Many of the stories centered around the lack of communication between characters. In the story “This Blessed House,” newlyweds Sanjeev and Twinkle move into their new home and find hidden Christian mementos around the house. Twinkle is fascinated and displays these “hidden treasures” while Sanjeev finds it disturbing because they are Hindus. He decides against telling Twinkle his true feelings, leading to later unresolved tensions. In the story “A Temporary Matter,” a married couple experiences major trauma, and about six months go by where they live two separate lives in the same household. They are brought together again by neighborhood construction; however, soon after catching up, the wife asks for a divorce. The husband was shocked. He had assumed they would work on their relationship, but without warning, she dropped this bomb on him. Both stories featured a lack of communication, which frustrated me as a reader. All I wanted to do was yell and scream at the characters in the stories for not communicating. That’s when it dawned on me. Lahiri had set me up! Without even realizing it, Lahiri manipulated my emotions, sucked me into the stories, and made me care about her characters. I had just been Lahiri’ed!

A quick escape from reality, this book instantly absorbed me each time I picked it up. The stories contained drama to keep an interesting storyline, but were realistic, relatable, and engaging for readers. This book left me wanting to communicate with others more, and not hide problems or even little annoyances from loved ones. Interpreter of Maladies is a hidden gem of relatability.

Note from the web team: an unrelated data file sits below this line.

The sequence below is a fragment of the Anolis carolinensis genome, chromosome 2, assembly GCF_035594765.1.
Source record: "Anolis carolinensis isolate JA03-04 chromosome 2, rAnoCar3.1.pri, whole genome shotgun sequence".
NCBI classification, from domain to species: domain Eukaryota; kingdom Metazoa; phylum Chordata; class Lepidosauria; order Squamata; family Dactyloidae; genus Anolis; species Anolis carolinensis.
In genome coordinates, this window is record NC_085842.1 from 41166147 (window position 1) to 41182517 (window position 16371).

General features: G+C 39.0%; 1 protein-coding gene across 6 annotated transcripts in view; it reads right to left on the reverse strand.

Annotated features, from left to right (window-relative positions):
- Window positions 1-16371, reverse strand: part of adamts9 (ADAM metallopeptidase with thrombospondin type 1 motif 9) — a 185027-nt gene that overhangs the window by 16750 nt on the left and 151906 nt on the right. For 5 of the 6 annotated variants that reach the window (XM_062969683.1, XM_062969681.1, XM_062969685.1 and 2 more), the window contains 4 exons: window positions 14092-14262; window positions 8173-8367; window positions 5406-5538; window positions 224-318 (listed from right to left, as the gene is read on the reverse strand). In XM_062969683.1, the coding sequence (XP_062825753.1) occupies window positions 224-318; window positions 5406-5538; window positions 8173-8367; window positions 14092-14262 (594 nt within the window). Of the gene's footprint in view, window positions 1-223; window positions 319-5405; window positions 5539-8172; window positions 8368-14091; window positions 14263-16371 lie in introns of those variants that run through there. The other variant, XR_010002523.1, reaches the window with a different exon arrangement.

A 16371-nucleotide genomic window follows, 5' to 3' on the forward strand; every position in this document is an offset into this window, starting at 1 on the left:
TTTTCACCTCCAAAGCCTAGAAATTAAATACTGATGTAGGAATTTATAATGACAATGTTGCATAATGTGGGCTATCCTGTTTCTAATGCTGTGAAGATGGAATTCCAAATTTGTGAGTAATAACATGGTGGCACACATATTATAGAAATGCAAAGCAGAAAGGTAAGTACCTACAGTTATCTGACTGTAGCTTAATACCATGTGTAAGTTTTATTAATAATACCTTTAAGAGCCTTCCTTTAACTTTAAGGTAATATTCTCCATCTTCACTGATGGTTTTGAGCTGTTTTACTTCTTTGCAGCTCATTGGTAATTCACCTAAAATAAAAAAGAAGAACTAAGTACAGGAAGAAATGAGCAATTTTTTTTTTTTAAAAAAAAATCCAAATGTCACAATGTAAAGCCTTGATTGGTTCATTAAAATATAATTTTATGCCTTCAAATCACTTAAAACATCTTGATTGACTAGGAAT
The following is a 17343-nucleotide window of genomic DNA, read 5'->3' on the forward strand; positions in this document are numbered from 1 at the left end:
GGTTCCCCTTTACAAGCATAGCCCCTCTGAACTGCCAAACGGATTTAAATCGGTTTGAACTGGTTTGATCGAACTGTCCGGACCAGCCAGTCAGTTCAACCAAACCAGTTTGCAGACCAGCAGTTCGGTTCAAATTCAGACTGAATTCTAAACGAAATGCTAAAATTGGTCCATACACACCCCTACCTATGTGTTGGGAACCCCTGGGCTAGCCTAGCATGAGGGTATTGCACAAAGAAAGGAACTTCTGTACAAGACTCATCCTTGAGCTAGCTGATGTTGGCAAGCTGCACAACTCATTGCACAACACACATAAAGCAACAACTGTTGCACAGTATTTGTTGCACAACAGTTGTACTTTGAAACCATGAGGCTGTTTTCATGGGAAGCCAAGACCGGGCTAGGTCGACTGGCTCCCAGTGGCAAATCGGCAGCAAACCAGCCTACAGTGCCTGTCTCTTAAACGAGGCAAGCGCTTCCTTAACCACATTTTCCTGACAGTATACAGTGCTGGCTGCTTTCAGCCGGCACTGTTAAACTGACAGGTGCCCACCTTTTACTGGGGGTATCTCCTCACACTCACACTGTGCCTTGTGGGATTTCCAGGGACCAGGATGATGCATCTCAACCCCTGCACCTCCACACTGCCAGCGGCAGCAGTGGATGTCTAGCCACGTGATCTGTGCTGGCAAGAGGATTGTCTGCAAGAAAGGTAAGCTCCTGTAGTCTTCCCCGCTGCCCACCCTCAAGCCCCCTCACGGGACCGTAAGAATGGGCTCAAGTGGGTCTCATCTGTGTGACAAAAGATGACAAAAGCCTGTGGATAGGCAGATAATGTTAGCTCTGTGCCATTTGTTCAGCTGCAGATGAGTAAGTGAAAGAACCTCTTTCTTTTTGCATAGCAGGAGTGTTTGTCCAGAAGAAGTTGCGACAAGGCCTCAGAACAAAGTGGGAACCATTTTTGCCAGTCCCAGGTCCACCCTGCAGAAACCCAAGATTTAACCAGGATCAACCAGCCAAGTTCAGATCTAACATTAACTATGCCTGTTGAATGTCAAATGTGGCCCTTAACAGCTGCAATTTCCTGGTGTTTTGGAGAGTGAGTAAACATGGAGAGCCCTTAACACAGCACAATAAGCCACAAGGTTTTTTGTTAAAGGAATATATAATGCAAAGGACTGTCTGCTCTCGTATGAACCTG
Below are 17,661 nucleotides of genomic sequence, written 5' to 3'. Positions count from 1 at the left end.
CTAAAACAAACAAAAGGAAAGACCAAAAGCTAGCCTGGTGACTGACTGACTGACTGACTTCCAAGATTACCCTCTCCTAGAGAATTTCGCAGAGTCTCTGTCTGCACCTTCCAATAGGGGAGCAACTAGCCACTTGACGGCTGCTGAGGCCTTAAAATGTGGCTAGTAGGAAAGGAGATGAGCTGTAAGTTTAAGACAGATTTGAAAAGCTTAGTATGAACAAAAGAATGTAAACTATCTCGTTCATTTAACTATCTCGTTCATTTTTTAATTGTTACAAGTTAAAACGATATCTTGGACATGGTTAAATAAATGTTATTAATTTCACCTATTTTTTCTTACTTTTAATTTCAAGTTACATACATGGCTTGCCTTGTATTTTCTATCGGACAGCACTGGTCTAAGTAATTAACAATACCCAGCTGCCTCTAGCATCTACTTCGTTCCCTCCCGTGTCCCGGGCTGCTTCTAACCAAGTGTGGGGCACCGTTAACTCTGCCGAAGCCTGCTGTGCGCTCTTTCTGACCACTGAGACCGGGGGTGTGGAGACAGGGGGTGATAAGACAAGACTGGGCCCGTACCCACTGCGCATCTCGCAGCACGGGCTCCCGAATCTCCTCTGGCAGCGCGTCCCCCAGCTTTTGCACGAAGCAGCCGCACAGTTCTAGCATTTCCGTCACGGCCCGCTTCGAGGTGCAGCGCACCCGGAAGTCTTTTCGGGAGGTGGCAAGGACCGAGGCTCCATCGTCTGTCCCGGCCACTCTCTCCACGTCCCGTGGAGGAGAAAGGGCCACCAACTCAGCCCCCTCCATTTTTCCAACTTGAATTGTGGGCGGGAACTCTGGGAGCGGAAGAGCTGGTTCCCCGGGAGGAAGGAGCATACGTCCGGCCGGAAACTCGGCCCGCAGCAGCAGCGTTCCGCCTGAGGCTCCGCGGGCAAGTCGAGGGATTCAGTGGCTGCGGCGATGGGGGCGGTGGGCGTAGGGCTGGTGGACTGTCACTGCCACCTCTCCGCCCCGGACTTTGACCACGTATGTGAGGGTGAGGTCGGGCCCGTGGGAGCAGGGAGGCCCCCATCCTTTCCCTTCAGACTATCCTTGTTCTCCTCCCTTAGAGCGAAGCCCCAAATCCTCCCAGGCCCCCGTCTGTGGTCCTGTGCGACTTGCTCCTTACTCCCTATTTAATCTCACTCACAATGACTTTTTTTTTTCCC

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Published: Mariner Books Classics - October 22nd, 2019

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ISBN: 9780618485222
Availability: Out of Print
Published: Mariner Books - September 1st, 2004

Unaccustomed Earth (Vintage Contemporaries) By Jhumpa Lahiri Cover Image
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ISBN: 9780307278258
Published: Vintage - April 7th, 2009

The Lowland: National Book Award Finalist; Man Booker Prize Finalist (Vintage Contemporaries) By Jhumpa Lahiri Cover Image
ISBN: 9780307278265
Availability: Usually Ships in 1-5 Days
Published: Vintage - June 17th, 2014

In Other Words By Jhumpa Lahiri, Ann Goldstein (Translated by) Cover Image
By Jhumpa Lahiri, Ann Goldstein (Translated by)
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ISBN: 9781101875551
Published: Knopf - February 9th, 2016

The Clothing of Books: An Essay By Jhumpa Lahiri Cover Image
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ISBN: 9780525432753
Published: Vintage - November 15th, 2016

Whereabouts: A novel By Jhumpa Lahiri Cover Image
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ISBN: 9780593318317
Published: Knopf - April 27th, 2021